'If they don't have the barrels, they don't have the barrels': Oil could soar to $100 as Trump shuts Iran out of the market - Finance

‘If they don’t have the barrels, they don’t have the barrels’: Oil could soar to $100 as Trump shuts Iran out of the market – Finance

  • The State Department has instructed buyers to reduce oil imports from Iran by November 4.
  • According to analysts, amid falling production volumes from other key OPEC countries, barrels could reach $ 100.
  • Watch real-time oil trading here.

Less than a month before another round of US sanctions against Iran came into force, analysts say that $ 100 oil may be on the horizon.

Trump Administration urged buyers will reduce oil imports from Iran in an effort to put pressure on the third largest producer of OPEC to change its behavior, a step that could squeeze global supply and pressure prices that have already reached four-year highs. brant, an international indicator, is currently trading at about $ 85 per barrel.

"Higher oil prices seem inevitable, and, in our opinion, $ 100 per barrel is easily attainable," economists at Bank of America Merrill Lynch noted in a recent study, citing an impending decline in production in Iran.

Crude oil exports to Iran fell more than expected before the imposition of sanctions, even when the Islamic Republic has offered Asian customers the cheapest prices in more than a decade compared to Saudi. According to the tanker compiled by bloomberg, shipments fell by just over a quarter of a million barrels per day in September to their lowest level since 2016.

In the hope that Tehran will not advance in its nuclear program, European officials are working to protect the sale of Iranian oil from US sanctions. But the Trump administration portrayed these efforts as implausible, threatening to punish companies that are trying to circumvent their policies.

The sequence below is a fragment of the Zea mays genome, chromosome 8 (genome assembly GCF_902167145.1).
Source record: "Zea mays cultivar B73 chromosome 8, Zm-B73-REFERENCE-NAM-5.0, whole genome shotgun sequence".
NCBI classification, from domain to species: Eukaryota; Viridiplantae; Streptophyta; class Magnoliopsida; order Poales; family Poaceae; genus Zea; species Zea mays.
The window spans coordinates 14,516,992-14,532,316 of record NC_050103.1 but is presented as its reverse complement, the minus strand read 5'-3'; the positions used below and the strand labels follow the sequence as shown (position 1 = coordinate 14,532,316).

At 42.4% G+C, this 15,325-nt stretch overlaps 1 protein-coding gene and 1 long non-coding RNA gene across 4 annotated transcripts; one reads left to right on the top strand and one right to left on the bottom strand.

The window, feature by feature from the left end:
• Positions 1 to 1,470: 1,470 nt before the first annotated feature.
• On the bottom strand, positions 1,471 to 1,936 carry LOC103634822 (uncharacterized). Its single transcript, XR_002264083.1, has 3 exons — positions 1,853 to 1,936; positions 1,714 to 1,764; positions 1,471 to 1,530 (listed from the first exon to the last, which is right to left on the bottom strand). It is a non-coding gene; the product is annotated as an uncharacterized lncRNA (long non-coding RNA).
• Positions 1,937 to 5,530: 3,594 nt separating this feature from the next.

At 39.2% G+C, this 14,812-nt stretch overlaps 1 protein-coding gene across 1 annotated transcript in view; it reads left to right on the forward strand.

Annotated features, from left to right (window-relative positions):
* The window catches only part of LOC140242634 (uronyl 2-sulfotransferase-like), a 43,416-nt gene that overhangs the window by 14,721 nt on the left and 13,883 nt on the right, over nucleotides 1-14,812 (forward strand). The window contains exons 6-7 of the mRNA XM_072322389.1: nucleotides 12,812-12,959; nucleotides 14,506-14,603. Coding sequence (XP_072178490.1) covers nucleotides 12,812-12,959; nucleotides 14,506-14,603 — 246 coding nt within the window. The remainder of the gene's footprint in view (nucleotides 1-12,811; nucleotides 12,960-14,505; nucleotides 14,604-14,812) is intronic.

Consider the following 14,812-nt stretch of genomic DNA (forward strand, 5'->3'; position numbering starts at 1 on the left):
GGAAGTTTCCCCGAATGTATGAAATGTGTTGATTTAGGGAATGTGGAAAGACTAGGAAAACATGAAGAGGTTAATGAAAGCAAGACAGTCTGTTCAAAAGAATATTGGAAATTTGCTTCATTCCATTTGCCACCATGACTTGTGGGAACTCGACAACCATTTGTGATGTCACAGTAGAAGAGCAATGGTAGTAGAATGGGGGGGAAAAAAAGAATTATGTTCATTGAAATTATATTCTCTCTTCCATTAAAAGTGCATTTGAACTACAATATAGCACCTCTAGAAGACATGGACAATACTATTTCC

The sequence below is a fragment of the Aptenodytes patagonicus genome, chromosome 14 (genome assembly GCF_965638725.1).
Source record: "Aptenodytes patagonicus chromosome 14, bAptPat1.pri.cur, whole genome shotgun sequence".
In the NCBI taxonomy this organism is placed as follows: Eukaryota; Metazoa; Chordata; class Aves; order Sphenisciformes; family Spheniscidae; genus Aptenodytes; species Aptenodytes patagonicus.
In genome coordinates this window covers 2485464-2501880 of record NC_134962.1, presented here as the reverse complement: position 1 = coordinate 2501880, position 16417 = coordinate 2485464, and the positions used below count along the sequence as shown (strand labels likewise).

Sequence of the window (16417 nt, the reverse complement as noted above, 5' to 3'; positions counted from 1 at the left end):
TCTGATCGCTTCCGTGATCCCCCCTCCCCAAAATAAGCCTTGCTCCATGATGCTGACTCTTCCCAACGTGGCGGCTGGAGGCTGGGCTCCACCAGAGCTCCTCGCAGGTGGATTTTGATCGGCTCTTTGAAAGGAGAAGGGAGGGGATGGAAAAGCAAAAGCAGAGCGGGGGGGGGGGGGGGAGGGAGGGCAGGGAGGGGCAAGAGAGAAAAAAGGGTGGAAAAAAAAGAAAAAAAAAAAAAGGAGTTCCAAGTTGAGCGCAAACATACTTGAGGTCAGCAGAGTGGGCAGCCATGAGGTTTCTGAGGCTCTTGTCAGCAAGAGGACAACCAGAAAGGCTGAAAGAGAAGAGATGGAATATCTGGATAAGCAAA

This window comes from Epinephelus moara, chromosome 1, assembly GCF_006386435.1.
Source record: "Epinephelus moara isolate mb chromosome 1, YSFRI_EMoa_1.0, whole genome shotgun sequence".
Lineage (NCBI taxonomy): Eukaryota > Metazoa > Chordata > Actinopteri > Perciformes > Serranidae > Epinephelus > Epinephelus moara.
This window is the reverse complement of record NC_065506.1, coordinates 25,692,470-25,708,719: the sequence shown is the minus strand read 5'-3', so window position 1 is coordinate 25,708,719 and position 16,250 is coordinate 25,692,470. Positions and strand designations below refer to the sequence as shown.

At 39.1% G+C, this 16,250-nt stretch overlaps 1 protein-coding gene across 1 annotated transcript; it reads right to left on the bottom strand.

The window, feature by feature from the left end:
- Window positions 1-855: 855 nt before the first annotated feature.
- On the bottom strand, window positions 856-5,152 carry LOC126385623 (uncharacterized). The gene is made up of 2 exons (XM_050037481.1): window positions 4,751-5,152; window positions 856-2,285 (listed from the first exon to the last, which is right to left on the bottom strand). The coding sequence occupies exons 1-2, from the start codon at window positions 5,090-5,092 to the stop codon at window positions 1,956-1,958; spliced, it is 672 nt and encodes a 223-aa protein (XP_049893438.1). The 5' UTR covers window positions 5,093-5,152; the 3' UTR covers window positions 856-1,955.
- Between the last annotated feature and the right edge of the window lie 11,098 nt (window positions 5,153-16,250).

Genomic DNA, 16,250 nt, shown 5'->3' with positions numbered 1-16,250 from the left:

“The European Union is strong against rhetoric and weak supporters,” said John Bolton, national security adviser, said in a conference speech last month. "We are not going to allow our sanctions to avoid Europe or anyone else."

President Donald Trump turned to other oil producers to bridge the gap with the midterm elections, but the disruptions in key OPEC countries are limitations. Chelima Croft, a former CIA analyst who is currently leading commodity research at RBC, said a sharp drop in production in Venezuela and Angola leaves little room for balancing other supply risks in Libya, Nigeria and Iraq.

“The countries that can grow are very small,” she said, adding that there are questions about how long Russia can keep attraction conclusion. "At the moment it is only Saudi Arabia."

Following the requests of the White House, Riyadh said earlier this year that it could increase production by "a measurable amount. Although Saudi Arabia accounts for the lion’s share of OPEC production, some analysts are skeptical that it has enough free space to fill the gap, while maintaining adequate reserves.

Trump has repeatedly sought to OPEC to raise energy prices, even after a rare agreement was reached in June to limit production restrictions. A group of 15 members has been coordinating production levels since 2016 in an effort to combat global excess oil.

"We protect the countries of the Middle East, they will not be safe for a long time without us, and yet they continue to insist on raising and raising oil prices." the president said in a recent tweet, "We will remember. OPEC monopoly should lower prices now! ”

According to Croft, this strategy may have prompted member countries to increase production in the past, but is likely to become less effective as the global oil cushion shrinks. The output of 12 countries bound by the supply agreement actually fell by 70,000 barrels per day in September, Reuters Examination found.

“With Trump and these tweets, I think there is a loss,” she said. “With regard to moving forward, we are looking at the ever-decreasing stock of OPEC barrels. You can yell at them, but if they have no barrels, they have no barrels. ”

Although the administration has stated that it can provide a waiver of sanctions to avoid supply shocks, tactics used in the Obama era, it still retains the goal of sending Iranian oil export products to zero. The White House did not respond to the request email.

Economists from Bank of America at a price of $ 100 per barrel said that the cost of oil reduces consumer demand not only for gasoline, but also for other goods and services. TIt is expected that the level of energy prices in Britain is two times higher than the two main indicators of global growth in 2019.

“This is not a big deal, but it’s not so trivial,” they said. "Moreover, with such low levels of oil supply, any further destruction can mean a serious surge in oil prices, creating more non-linear effects on trust and growth."

On Monday, the International Monetary Fund lowered its forecast for global economic growth this year and next. The international lender led in his report “The growth of trade barriers and the reversal of capital flows to emerging market countries with weaker bases and a higher political risk.”



(Insider Markets)

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